What Is an Ash Gourd?

The ash gourd goes by many names, including wax gourd, winter melon, Chinese watermelon, white gourd and white pumpkin. Officially named Benincasa hispida, the ash gourd is native to Southeast Asia and winters well in U.S. Department of Agriculture plant hardiness zones 2 through 11. Ash gourds belong to the Cucurbitaceae plant family, making them associated with cucumbers, squash and melons.


The ash gourd is an annual creeping vine that can either climb structures or be permitted to distribute to the ground. This plant contains large green leaves and thick stems covered with rough hairs. The showy, golden yellow blooms appear early in the summertime, and feminine flowers give way to round or round fruits. Young ash gourds are covered with a soft down that disappears with adulthood. Totally renovated gourds have a white, waxy coating covering the surface. Mature fruits weigh in from 5 to 20 pounds, but they are able to reach as large as 50 pounds in optimum growing conditions.


Ash gourds thrive in well-draining, organically rich, fertile soils in full sun spots. You can begin planting the seeds once the soil temperatures in your area reach at least 65 degrees Fahrenheit. Plant three seeds together in every planting pit and lean out the weaker plants once they sprout. Planting seams should be about 1 inch deep and spaced about 10 inches apart.

Maintenance Requirements

Gardeners appreciate the fact that the ash gourd is a low-maintenance plant with just medium moisture needs. Because these plants are relatively drought tolerant, you need to water the gourds just every 6 or 7 days in dry weather. Just like with other melon plants, gently pruning the flowers and stem tips promotes better fruit production.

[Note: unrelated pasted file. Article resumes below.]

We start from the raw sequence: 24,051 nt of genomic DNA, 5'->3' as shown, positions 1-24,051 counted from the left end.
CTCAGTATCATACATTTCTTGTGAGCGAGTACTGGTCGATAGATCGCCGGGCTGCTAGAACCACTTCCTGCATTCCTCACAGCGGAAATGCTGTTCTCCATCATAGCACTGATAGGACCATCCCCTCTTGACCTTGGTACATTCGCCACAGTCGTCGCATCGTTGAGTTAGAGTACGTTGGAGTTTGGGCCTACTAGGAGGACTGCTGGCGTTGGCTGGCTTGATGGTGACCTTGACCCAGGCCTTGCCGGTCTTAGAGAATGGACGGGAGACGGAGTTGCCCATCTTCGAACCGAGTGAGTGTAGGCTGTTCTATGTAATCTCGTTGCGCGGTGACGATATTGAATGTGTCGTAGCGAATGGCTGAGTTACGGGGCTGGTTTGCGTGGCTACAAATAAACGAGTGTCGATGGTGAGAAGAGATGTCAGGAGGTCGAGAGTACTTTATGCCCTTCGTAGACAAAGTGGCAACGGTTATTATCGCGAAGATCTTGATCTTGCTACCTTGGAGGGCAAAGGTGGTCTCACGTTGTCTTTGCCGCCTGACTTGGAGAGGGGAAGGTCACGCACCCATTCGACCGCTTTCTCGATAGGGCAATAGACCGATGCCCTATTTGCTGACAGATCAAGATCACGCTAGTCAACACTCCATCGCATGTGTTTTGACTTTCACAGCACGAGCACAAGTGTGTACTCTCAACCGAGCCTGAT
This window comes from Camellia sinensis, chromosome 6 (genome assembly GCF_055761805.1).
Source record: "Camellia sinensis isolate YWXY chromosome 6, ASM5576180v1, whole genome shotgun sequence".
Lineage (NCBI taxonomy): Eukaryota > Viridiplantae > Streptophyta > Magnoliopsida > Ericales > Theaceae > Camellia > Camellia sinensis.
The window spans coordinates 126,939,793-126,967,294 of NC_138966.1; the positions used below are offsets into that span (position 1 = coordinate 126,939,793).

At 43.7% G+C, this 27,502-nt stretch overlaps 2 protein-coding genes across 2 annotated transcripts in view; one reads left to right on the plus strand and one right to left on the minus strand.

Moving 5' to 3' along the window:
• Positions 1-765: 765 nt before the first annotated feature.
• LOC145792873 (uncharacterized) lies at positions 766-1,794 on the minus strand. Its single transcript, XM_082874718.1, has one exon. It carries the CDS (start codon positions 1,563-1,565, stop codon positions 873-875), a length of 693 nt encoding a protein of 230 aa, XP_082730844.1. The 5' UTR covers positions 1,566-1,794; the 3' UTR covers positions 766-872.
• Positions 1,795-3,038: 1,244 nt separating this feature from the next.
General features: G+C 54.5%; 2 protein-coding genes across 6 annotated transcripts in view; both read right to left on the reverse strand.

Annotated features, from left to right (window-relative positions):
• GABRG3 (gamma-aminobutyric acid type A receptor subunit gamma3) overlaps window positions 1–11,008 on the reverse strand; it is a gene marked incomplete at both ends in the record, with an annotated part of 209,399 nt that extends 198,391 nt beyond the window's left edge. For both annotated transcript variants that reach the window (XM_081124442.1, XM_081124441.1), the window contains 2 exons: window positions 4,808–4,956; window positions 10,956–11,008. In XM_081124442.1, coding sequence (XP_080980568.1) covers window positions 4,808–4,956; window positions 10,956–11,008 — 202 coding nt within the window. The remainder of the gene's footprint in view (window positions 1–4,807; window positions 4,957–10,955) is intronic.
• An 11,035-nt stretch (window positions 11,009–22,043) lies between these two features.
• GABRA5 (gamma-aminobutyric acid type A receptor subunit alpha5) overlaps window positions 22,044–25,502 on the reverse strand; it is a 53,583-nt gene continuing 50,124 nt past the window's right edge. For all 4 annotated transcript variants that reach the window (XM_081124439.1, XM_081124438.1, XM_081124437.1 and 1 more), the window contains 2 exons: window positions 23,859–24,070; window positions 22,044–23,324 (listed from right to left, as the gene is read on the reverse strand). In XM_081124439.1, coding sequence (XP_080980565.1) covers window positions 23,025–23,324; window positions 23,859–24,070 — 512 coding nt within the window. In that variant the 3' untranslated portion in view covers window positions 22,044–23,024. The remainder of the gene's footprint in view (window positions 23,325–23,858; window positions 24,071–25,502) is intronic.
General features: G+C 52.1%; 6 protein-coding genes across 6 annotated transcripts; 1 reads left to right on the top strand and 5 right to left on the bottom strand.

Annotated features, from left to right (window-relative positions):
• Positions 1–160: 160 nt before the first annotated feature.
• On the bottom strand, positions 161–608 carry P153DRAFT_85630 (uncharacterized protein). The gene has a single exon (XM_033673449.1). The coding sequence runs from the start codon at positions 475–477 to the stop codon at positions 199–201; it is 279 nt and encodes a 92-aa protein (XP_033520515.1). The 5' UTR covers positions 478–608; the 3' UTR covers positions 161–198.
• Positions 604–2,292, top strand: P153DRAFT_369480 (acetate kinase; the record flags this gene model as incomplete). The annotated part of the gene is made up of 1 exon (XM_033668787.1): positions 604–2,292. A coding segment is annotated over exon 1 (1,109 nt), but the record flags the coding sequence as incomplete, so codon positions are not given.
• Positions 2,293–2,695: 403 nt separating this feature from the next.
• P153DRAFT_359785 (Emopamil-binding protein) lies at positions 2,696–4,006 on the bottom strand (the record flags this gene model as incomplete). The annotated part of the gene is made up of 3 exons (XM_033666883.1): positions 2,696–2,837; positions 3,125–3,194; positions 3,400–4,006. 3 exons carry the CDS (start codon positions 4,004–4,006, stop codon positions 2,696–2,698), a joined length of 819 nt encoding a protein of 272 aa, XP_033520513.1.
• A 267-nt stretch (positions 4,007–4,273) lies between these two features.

Potential Problems

Although ash gourds usually do not suffer with serious disease or pest problems, they sometimes attract mites, aphids, squash bugs, cucumber beetles or squash vine borers. Keep an eye out for powdery mildew and downy mildew as well. Powdery mildew appears as small white spots on the leaves and shoots, while downy mildew causes light green or yellowish spots to form on leaves, giving them a mottled appearance. These problems aren’t usually serious enough to warrant the use of chemical sprays.

Harvesting and Usage

Ash gourds have edible leaves and stems that may be picked at any time and cooked just like other greens. Flowering begins anywhere from 45 to 100 days after sowing, and you may start selecting immature gourds about a week after the flowers look. Immature fruit can be cooked in the very same manners as summer squash. Mature gourds need to remain on the vine for 30 to 40 days after flowering, or until they develop their feature white, waxy coat. Ash gourds have a mild flavor, making them a frequent ingredient in curries, soups and Asian stir-fries. Old fruit shops for as much as six months if stored in a cool, dry place, but you should eat young gourds within a week of selecting.

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